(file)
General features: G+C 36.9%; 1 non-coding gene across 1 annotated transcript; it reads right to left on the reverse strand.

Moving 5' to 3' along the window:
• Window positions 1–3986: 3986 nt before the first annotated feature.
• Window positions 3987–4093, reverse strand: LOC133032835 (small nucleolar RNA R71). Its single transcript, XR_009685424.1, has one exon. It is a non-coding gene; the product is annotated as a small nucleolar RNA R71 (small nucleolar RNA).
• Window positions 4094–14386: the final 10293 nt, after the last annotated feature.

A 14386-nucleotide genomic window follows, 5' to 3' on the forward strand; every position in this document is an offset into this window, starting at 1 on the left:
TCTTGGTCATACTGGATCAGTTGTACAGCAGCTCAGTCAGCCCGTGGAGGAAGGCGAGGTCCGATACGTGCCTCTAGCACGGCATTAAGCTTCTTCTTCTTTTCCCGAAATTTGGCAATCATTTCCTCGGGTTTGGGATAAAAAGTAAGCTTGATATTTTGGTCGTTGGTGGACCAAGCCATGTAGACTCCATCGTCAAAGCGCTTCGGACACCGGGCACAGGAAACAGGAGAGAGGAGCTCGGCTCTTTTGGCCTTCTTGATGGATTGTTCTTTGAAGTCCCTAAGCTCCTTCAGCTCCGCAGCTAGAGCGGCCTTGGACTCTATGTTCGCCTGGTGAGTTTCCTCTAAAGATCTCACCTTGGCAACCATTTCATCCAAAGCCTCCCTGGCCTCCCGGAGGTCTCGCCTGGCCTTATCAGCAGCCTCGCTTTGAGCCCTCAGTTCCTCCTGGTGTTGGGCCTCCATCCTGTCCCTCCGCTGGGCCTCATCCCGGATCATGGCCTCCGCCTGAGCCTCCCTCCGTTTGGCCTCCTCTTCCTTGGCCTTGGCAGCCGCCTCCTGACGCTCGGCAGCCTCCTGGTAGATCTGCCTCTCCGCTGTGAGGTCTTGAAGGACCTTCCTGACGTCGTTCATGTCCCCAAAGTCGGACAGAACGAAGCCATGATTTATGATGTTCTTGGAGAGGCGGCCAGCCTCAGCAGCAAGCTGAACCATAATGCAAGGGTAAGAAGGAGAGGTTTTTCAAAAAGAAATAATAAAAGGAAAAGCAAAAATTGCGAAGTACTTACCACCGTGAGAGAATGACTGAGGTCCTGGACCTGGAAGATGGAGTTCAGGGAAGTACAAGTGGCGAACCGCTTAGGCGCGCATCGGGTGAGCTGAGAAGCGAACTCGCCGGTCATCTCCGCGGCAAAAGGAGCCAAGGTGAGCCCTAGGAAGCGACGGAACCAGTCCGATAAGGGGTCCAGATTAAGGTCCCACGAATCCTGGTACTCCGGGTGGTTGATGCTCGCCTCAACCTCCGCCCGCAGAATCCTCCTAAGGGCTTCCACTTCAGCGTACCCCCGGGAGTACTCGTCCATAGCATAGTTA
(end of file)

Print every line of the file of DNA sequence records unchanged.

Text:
General features: G+C 36.9%; 1 non-coding gene across 1 annotated transcript; it reads right to left on the reverse strand.

Moving 5' to 3' along the window:
• Window positions 1–3986: 3986 nt before the first annotated feature.
• Window positions 3987–4093, reverse strand: LOC133032835 (small nucleolar RNA R71). Its single transcript, XR_009685424.1, has one exon. It is a non-coding gene; the product is annotated as a small nucleolar RNA R71 (small nucleolar RNA).
• Window positions 4094–14386: the final 10293 nt, after the last annotated feature.

A 14386-nucleotide genomic window follows, 5' to 3' on the forward strand; every position in this document is an offset into this window, starting at 1 on the left:
TCTTGGTCATACTGGATCAGTTGTACAGCAGCTCAGTCAGCCCGTGGAGGAAGGCGAGGTCCGATACGTGCCTCTAGCACGGCATTAAGCTTCTTCTTCTTTTCCCGAAATTTGGCAATCATTTCCTCGGGTTTGGGATAAAAAGTAAGCTTGATATTTTGGTCGTTGGTGGACCAAGCCATGTAGACTCCATCGTCAAAGCGCTTCGGACACCGGGCACAGGAAACAGGAGAGAGGAGCTCGGCTCTTTTGGCCTTCTTGATGGATTGTTCTTTGAAGTCCCTAAGCTCCTTCAGCTCCGCAGCTAGAGCGGCCTTGGACTCTATGTTCGCCTGGTGAGTTTCCTCTAAAGATCTCACCTTGGCAACCATTTCATCCAAAGCCTCCCTGGCCTCCCGGAGGTCTCGCCTGGCCTTATCAGCAGCCTCGCTTTGAGCCCTCAGTTCCTCCTGGTGTTGGGCCTCCATCCTGTCCCTCCGCTGGGCCTCATCCCGGATCATGGCCTCCGCCTGAGCCTCCCTCCGTTTGGCCTCCTCTTCCTTGGCCTTGGCAGCCGCCTCCTGACGCTCGGCAGCCTCCTGGTAGATCTGCCTCTCCGCTGTGAGGTCTTGAAGGACCTTCCTGACGTCGTTCATGTCCCCAAAGTCGGACAGAACGAAGCCATGATTTATGATGTTCTTGGAGAGGCGGCCAGCCTCAGCAGCAAGCTGAACCATAATGCAAGGGTAAGAAGGAGAGGTTTTTCAAAAAGAAATAATAAAAGGAAAAGCAAAAATTGCGAAGTACTTACCACCGTGAGAGAATGACTGAGGTCCTGGACCTGGAAGATGGAGTTCAGGGAAGTACAAGTGGCGAACCGCTTAGGCGCGCATCGGGTGAGCTGAGAAGCGAACTCGCCGGTCATCTCCGCGGCAAAAGGAGCCAAGGTGAGCCCTAGGAAGCGACGGAACCAGTCCGATAAGGGGTCCAGATTAAGGTCCCACGAATCCTGGTACTCCGGGTGGTTGATGCTCGCCTCAACCTCCGCCCGCAGAATCCTCCTAAGGGCTTCCACTTCAGCGTACCCCCGGGAGTACTCGTCCATAGCATAGTTA